by Bee Candelaria
Spinning Demonstration by Alejandra
We couldn’t have merely begun this lab without the expert, Alejandra, to show up how to spin the wool. The skill floor (to take a term from Rahim) for spinning was higher than the other activities. The method we were taught is illustrated in this gallery.
Most students struggled but caught on after asking questions, especially to those students who did catch on pretty quickly.
(caption: students during demonstration)
Station 1: Weaving
My lab group began at the weaving station. Alejandra gave another demonstration on how to weave. She even pointed out a mistake made by the previous class and explained how to avoid it.
Observations from the students:
- Even though separating the strings was not very difficult, it takes considerably longer than you think.
- You simply stop thinking about what you’re doing on the loom, but this could lead to mistake is the weaving.
- It is harder to weave the strings through on one side than the other.
- Students had many questions on how to create smaller or more irregular shapes on the loom.
- Effort to be collaborative, asking other students if they are okay with switching the color or pattern.
Sociality: Despite the fact that students concentrated more and reported feeling less social, there was more talking and socializing at this station than at carding. Weaving was more social than carding, but less social than spinning.
Station 2: Carding
At the carding station, we learned how to take unprocessed wool and turn it into roving. The process was physically exerting and quite difficult to get a good technique.
Observations from students:
- Carding was more physically strenuous than you would think.
- Analogies of hair brushing were used often. Understanding carding through this lens led to better carded wool.
- The different wool types caused the experience of carding to vary widely. The Leicester Longwool sheep wool was long and much easier to card than the Soay sheep wool. The agora bunny wool was smooth and free of knots already and could be spun without carding.
- On the topic of having a child and processing wool, we talked about how carding was least likely to be “messed up” by a child. However, children probably would not have the physical strength needed to card. While spinning was more difficult to master, it may be best to teach a child how to spin at a young age so that they are good at it quicker.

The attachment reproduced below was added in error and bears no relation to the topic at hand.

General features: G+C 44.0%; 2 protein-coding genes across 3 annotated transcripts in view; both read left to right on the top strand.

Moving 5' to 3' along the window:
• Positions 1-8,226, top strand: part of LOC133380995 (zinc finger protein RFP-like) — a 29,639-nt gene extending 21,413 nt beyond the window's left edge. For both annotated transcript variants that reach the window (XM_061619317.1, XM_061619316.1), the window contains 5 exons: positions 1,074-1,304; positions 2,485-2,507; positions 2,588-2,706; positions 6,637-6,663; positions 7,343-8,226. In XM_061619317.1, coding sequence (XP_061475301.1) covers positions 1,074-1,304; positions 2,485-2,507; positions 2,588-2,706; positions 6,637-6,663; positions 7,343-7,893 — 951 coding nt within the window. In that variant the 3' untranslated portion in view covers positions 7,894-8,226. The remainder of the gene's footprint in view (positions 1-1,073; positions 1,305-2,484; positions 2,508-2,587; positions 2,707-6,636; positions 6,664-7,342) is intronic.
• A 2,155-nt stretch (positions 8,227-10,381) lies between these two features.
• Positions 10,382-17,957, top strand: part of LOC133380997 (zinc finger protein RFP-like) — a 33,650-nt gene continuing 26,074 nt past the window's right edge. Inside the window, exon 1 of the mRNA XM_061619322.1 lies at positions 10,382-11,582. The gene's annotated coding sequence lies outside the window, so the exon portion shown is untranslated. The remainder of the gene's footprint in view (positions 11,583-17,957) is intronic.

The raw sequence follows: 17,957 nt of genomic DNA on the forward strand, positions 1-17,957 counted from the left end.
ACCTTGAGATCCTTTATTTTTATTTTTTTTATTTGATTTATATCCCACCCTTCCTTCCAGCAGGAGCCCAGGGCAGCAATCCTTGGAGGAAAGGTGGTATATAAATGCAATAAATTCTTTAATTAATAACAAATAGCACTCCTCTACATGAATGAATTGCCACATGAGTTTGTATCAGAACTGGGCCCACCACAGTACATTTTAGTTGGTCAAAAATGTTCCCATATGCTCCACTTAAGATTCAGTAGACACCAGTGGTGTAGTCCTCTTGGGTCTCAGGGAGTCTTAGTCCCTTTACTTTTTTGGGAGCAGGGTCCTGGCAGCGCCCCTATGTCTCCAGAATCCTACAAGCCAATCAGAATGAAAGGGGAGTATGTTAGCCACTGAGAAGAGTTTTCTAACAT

Sociality: Despite the fact that students marked this activity as more social, the physical effort needed to card was an obstacle in this sociality. Conversation started and stopped very quickly. People were concentrated on carding as well as they could because they knew that they would be spinning the wool later. The stakes seemed higher.
Station 3: Spinning
At the spinning station, we sat in a circle and spun and talked. The “virtue competition” (AKA weighing the amount of wool spun) had already begun by the time our group had sat down at the station.
Observations from the students:
- Abbi spun the bunny wool, but the strands were thin and slippery and hard to make into thread.
- There was an awe about people who were good at it, especially Samantha who excelled.
- Conversation turned away from spinning and onto personal things.
- Highest weight in combined groups E & F was spun by Rahim, at over 80 grams.
- Not everyone was interested in the virtue competition, including me.
Sociality: This was by far the most social of the stations. Whereas at other stations the conversation tended to revolve around the work at hand, at the spinning station the conversation turned to more general things. We talked about our majors and minors, Carleton’s school policies, and broke off into smaller groups as well. Amalia and I talked about the struggles of being poor at Carleton. We talked about OCS experiences and their difference along class and race. Rahim and I talked about “seeming virtuous” by spinning thick thread that would lend itself to a heavier spindle and thus “more virtue.”